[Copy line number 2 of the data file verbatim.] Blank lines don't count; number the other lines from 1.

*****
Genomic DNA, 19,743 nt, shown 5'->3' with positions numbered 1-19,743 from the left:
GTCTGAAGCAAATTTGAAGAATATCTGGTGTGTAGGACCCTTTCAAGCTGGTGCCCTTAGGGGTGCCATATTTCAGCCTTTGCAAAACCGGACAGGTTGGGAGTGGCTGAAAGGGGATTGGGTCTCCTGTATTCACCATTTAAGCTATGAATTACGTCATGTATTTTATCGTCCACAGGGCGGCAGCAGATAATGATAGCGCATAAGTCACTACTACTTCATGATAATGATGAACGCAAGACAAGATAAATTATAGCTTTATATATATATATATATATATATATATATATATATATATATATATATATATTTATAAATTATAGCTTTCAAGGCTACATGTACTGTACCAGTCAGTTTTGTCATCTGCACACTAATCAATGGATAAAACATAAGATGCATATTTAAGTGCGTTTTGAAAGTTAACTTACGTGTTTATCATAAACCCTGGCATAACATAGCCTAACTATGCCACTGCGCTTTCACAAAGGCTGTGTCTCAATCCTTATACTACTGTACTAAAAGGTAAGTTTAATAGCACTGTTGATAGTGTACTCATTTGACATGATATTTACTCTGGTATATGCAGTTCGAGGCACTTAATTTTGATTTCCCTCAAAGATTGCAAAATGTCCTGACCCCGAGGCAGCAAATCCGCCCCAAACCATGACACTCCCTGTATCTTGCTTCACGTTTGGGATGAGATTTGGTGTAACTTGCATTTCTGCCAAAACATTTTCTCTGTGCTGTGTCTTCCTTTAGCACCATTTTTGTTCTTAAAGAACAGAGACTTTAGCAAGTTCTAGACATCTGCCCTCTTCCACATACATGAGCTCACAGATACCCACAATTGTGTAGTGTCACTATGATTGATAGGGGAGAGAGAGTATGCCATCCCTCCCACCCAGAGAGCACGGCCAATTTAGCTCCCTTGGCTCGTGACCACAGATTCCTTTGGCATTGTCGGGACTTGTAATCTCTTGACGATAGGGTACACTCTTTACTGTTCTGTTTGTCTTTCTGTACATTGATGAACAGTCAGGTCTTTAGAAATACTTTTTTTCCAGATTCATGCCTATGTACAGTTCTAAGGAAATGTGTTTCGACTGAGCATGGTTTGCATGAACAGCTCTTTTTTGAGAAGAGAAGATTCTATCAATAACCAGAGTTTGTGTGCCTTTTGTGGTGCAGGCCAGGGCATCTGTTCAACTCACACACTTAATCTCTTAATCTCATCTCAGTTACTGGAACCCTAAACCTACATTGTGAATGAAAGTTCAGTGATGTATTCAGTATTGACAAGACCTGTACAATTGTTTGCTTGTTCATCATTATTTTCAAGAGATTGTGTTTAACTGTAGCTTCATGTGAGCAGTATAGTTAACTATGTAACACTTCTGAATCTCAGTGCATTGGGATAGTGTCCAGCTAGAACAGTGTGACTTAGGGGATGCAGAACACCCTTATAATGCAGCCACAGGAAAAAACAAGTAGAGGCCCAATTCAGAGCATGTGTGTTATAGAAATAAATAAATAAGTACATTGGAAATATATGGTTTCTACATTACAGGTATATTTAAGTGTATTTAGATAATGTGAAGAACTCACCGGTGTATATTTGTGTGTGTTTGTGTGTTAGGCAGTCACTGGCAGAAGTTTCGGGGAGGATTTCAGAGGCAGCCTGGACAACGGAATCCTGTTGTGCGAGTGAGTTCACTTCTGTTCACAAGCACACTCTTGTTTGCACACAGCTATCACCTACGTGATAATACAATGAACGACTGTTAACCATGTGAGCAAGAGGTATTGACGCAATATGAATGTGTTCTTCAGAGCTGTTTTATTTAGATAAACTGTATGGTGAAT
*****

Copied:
GTCTGAAGCAAATTTGAAGAATATCTGGTGTGTAGGACCCTTTCAAGCTGGTGCCCTTAGGGGTGCCATATTTCAGCCTTTGCAAAACCGGACAGGTTGGGAGTGGCTGAAAGGGGATTGGGTCTCCTGTATTCACCATTTAAGCTATGAATTACGTCATGTATTTTATCGTCCACAGGGCGGCAGCAGATAATGATAGCGCATAAGTCACTACTACTTCATGATAATGATGAACGCAAGACAAGATAAATTATAGCTTTATATATATATATATATATATATATATATATATATATATATATATATATATTTATAAATTATAGCTTTCAAGGCTACATGTACTGTACCAGTCAGTTTTGTCATCTGCACACTAATCAATGGATAAAACATAAGATGCATATTTAAGTGCGTTTTGAAAGTTAACTTACGTGTTTATCATAAACCCTGGCATAACATAGCCTAACTATGCCACTGCGCTTTCACAAAGGCTGTGTCTCAATCCTTATACTACTGTACTAAAAGGTAAGTTTAATAGCACTGTTGATAGTGTACTCATTTGACATGATATTTACTCTGGTATATGCAGTTCGAGGCACTTAATTTTGATTTCCCTCAAAGATTGCAAAATGTCCTGACCCCGAGGCAGCAAATCCGCCCCAAACCATGACACTCCCTGTATCTTGCTTCACGTTTGGGATGAGATTTGGTGTAACTTGCATTTCTGCCAAAACATTTTCTCTGTGCTGTGTCTTCCTTTAGCACCATTTTTGTTCTTAAAGAACAGAGACTTTAGCAAGTTCTAGACATCTGCCCTCTTCCACATACATGAGCTCACAGATACCCACAATTGTGTAGTGTCACTATGATTGATAGGGGAGAGAGAGTATGCCATCCCTCCCACCCAGAGAGCACGGCCAATTTAGCTCCCTTGGCTCGTGACCACAGATTCCTTTGGCATTGTCGGGACTTGTAATCTCTTGACGATAGGGTACACTCTTTACTGTTCTGTTTGTCTTTCTGTACATTGATGAACAGTCAGGTCTTTAGAAATACTTTTTTTCCAGATTCATGCCTATGTACAGTTCTAAGGAAATGTGTTTCGACTGAGCATGGTTTGCATGAACAGCTCTTTTTTGAGAAGAGAAGATTCTATCAATAACCAGAGTTTGTGTGCCTTTTGTGGTGCAGGCCAGGGCATCTGTTCAACTCACACACTTAATCTCTTAATCTCATCTCAGTTACTGGAACCCTAAACCTACATTGTGAATGAAAGTTCAGTGATGTATTCAGTATTGACAAGACCTGTACAATTGTTTGCTTGTTCATCATTATTTTCAAGAGATTGTGTTTAACTGTAGCTTCATGTGAGCAGTATAGTTAACTATGTAACACTTCTGAATCTCAGTGCATTGGGATAGTGTCCAGCTAGAACAGTGTGACTTAGGGGATGCAGAACACCCTTATAATGCAGCCACAGGAAAAAACAAGTAGAGGCCCAATTCAGAGCATGTGTGTTATAGAAATAAATAAATAAGTACATTGGAAATATATGGTTTCTACATTACAGGTATATTTAAGTGTATTTAGATAATGTGAAGAACTCACCGGTGTATATTTGTGTGTGTTTGTGTGTTAGGCAGTCACTGGCAGAAGTTTCGGGGAGGATTTCAGAGGCAGCCTGGACAACGGAATCCTGTTGTGCGAGTGAGTTCACTTCTGTTCACAAGCACACTCTTGTTTGCACACAGCTATCACCTACGTGATAATACAATGAACGACTGTTAACCATGTGAGCAAGAGGTATTGACGCAATATGAATGTGTTCTTCAGAGCTGTTTTATTTAGATAAACTGTATGGTGAAT